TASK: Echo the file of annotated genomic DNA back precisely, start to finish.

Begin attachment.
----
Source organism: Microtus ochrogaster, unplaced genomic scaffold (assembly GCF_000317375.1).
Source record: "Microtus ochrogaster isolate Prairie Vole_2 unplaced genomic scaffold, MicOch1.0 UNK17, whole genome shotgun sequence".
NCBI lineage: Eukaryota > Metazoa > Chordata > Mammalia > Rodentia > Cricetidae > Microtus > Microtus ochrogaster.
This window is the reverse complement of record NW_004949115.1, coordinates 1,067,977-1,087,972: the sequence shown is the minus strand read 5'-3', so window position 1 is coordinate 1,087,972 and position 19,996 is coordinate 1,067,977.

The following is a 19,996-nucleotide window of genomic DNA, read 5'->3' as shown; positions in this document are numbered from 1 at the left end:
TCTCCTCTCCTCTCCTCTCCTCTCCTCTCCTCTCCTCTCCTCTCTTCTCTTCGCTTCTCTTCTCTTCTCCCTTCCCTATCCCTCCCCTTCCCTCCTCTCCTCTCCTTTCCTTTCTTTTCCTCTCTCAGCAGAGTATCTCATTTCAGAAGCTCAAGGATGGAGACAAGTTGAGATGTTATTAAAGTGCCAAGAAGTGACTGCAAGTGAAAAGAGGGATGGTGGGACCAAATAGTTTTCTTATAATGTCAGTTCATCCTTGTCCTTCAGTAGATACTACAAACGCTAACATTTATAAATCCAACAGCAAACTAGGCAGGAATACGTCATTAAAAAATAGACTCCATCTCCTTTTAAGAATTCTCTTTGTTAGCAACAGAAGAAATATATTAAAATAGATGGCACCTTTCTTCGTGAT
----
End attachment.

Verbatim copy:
Source organism: Microtus ochrogaster, unplaced genomic scaffold (assembly GCF_000317375.1).
Source record: "Microtus ochrogaster isolate Prairie Vole_2 unplaced genomic scaffold, MicOch1.0 UNK17, whole genome shotgun sequence".
NCBI lineage: Eukaryota > Metazoa > Chordata > Mammalia > Rodentia > Cricetidae > Microtus > Microtus ochrogaster.
This window is the reverse complement of record NW_004949115.1, coordinates 1,067,977-1,087,972: the sequence shown is the minus strand read 5'-3', so window position 1 is coordinate 1,087,972 and position 19,996 is coordinate 1,067,977.

The following is a 19,996-nucleotide window of genomic DNA, read 5'->3' as shown; positions in this document are numbered from 1 at the left end:
TCTCCTCTCCTCTCCTCTCCTCTCCTCTCCTCTCCTCTCCTCTCTTCTCTTCGCTTCTCTTCTCTTCTCCCTTCCCTATCCCTCCCCTTCCCTCCTCTCCTCTCCTTTCCTTTCTTTTCCTCTCTCAGCAGAGTATCTCATTTCAGAAGCTCAAGGATGGAGACAAGTTGAGATGTTATTAAAGTGCCAAGAAGTGACTGCAAGTGAAAAGAGGGATGGTGGGACCAAATAGTTTTCTTATAATGTCAGTTCATCCTTGTCCTTCAGTAGATACTACAAACGCTAACATTTATAAATCCAACAGCAAACTAGGCAGGAATACGTCATTAAAAAATAGACTCCATCTCCTTTTAAGAATTCTCTTTGTTAGCAACAGAAGAAATATATTAAAATAGATGGCACCTTTCTTCGTGAT